Thomas Cromwell, Henry’s chief minister played a key role in Henry making the break with Rome.  By dissolving nearly 900 religious houses in England including monasteries, friaries, convents, etc., Cromwell brought much needed wealth for the crown through the acquisition of the land and treasures that belonged to these well-funded monasteries.  Much of the land was sold to the nobility of England having a significant impact on the culture and society at the time.  One of the greatest cultural losses caused by the English Reform was the destruction of the monastery libraries.  Only six of them are known to currently be intact.  St. Mary’s Abbey, York (mentioned in Father’s Bulletin Article March 25th) was the largest and richest Benedictine establishment and one of the largest landholders in Yorkshire during its time.  It was closed during Henry VIII’s dissolution of the monasteries and unfortunately destroyed in 1539. 

While Henry VIII and Thomas Cromwell were closing monasteries throughout England, St. Ignatius Loyola was forming the Society of Jesus, known today as the Jesuit Order.  (More on St. Ignatius Loyola and his influence on Philip Neri in next week’s bulletin.)


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April 14th & 15th

The Jesuit Missionaries played a key role in the Counter-Reformation in influencing many European faithful to return to Catholicism after the Protestantism movement.  Founded by St. Ignatius Loyola in 1534, the order was approved by Pope Paul III on September 27, 1540.  Their primary work was education however, as preachers and catechists, they were also devoted to caring for the young, the sick, prisoners, prostitutes and soldiers.  They also became confessors for many of Europe’s royal and ruling families.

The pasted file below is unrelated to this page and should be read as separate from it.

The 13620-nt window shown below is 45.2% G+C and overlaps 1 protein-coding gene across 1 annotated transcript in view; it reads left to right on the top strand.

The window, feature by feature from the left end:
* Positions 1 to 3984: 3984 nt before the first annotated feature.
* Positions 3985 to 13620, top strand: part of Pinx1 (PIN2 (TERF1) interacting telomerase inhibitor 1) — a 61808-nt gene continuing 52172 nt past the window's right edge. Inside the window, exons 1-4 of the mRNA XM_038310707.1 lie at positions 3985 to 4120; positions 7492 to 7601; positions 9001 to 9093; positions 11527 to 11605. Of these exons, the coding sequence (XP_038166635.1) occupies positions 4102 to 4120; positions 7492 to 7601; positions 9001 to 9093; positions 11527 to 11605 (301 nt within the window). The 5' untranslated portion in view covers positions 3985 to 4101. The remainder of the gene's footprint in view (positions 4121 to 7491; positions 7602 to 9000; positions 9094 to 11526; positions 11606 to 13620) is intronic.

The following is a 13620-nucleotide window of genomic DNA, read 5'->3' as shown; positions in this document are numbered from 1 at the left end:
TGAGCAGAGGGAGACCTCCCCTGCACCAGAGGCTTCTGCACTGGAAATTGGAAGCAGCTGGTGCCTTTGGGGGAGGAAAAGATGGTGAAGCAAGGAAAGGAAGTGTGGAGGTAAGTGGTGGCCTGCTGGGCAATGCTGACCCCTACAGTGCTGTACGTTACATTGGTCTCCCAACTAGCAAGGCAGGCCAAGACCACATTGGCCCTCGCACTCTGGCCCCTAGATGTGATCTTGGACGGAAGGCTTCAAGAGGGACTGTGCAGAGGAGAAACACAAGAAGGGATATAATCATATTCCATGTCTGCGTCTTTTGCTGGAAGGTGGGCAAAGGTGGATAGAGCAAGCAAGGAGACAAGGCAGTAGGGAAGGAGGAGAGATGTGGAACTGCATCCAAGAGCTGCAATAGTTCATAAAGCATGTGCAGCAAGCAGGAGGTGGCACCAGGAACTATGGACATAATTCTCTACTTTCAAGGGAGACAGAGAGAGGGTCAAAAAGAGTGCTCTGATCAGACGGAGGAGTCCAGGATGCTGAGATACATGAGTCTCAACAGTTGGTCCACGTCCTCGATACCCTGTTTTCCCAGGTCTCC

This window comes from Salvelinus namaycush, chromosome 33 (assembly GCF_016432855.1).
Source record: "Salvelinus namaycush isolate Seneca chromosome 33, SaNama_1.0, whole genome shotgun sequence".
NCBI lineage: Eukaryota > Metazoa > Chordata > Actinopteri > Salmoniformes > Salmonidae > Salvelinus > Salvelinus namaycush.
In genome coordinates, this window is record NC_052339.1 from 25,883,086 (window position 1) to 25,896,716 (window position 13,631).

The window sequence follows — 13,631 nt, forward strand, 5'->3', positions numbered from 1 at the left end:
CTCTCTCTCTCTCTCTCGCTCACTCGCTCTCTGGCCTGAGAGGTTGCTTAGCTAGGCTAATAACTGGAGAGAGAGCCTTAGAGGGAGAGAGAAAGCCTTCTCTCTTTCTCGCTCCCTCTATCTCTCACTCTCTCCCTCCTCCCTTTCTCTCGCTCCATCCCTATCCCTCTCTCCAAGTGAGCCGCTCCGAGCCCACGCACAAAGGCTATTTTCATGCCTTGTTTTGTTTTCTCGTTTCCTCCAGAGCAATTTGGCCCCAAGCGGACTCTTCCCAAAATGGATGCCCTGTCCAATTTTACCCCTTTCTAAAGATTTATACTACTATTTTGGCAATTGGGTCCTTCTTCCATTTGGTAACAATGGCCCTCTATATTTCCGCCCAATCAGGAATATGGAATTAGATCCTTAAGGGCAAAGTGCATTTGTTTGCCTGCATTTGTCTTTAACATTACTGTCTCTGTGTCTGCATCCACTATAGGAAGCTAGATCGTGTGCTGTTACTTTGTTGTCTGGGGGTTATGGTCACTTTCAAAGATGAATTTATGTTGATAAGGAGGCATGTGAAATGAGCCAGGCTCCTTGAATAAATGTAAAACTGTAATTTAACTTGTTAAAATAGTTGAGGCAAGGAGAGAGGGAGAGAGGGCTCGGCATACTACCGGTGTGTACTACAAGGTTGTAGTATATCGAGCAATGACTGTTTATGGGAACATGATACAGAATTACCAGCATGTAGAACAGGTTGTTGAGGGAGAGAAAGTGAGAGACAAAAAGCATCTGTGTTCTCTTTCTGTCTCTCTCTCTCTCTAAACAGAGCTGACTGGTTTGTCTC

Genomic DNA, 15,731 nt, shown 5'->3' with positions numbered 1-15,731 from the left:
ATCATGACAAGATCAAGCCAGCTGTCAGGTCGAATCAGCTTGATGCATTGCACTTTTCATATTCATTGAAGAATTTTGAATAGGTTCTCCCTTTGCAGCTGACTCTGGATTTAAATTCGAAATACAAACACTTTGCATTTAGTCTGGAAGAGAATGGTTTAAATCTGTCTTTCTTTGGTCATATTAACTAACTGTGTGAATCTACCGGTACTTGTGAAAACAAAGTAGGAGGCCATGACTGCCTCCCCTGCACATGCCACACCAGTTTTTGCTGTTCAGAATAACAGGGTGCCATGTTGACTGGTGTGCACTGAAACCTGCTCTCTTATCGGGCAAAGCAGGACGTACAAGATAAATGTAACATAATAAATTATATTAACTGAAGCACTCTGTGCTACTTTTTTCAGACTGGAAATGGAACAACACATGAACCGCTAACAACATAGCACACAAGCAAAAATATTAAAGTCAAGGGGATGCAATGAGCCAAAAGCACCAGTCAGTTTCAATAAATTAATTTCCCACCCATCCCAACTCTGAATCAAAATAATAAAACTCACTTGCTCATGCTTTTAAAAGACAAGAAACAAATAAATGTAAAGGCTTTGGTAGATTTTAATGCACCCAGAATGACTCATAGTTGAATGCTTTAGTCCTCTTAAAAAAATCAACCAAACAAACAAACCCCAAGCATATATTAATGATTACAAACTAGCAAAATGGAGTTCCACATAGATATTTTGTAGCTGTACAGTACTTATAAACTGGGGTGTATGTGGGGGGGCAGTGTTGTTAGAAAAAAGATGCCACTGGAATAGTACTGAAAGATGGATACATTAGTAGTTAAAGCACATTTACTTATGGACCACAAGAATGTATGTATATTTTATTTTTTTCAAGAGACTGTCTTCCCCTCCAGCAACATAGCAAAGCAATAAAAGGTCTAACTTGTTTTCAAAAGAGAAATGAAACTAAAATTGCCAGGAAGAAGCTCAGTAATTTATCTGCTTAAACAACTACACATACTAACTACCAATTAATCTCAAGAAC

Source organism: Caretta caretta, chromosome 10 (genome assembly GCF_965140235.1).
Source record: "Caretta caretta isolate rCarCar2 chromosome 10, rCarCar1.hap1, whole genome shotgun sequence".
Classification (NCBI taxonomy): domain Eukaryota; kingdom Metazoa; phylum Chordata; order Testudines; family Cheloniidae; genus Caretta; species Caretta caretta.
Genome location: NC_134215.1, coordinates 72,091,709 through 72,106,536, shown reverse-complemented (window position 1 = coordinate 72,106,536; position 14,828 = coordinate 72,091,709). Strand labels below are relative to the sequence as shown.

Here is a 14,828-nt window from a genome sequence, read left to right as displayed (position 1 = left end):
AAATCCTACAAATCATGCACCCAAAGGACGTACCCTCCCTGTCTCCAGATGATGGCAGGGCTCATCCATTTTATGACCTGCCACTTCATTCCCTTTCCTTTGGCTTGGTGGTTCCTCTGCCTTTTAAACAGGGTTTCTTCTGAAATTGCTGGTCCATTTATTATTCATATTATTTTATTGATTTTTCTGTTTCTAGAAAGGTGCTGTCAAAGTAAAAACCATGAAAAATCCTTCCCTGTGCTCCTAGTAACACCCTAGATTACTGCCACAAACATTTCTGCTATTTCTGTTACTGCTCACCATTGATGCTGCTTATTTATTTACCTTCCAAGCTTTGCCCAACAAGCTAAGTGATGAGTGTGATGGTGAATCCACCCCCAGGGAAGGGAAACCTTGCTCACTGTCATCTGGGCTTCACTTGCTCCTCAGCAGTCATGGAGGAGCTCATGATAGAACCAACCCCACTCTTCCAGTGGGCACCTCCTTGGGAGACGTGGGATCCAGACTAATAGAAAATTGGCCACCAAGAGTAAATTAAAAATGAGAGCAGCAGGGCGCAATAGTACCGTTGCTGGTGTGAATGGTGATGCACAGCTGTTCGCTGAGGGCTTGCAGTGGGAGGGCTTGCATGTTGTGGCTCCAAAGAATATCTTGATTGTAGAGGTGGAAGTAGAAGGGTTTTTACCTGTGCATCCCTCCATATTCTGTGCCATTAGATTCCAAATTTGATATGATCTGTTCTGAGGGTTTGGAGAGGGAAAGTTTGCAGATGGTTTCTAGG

Soon after its formation, the Jesuit order expanded its missionary work.  St. Francis Xavier was sent by St. Ignatius along with three others to the East.  In 1544, Philip Neri met Ignatius of Loyola.  Influenced by St. Francis Xavier, he wanted to travel to India to carry out Ignatius’ foreign missionary work.  Philip had a demeaner that encouraged conversation with new acquaintances and led his listeners to consider a better way of life through Christ.  He was a true evangelist sharing the Gospel and helping others.  Philip became friends with not only Ignatius of Loyola, but Pius V and Charles Borromeo.  Because of Philip’s ministry and influence, he was quickly dissuaded by his peers from going to India. 

In 1548 along with Fr. Rossa, Philip founded the Confraternity of the Most Holy Trinity of Pilgrims and Convalescents, which ministered to the poor who flocked to Rome and relieve patients discharged from hospitals yet too weak to work.  After being ordained to the priesthood on May 23, 1551, Philip went to live with Father Rossa and other priests at San Girolamo to carry on his mission, mostly through the confessional.  Because of his large following for his religious conferences, a large room was built over the church in San Girolamo to accommodate his large audiences.  This room was called the Oratory.   Here Philip instituted devotional, charitable and recreational activities including musical performances.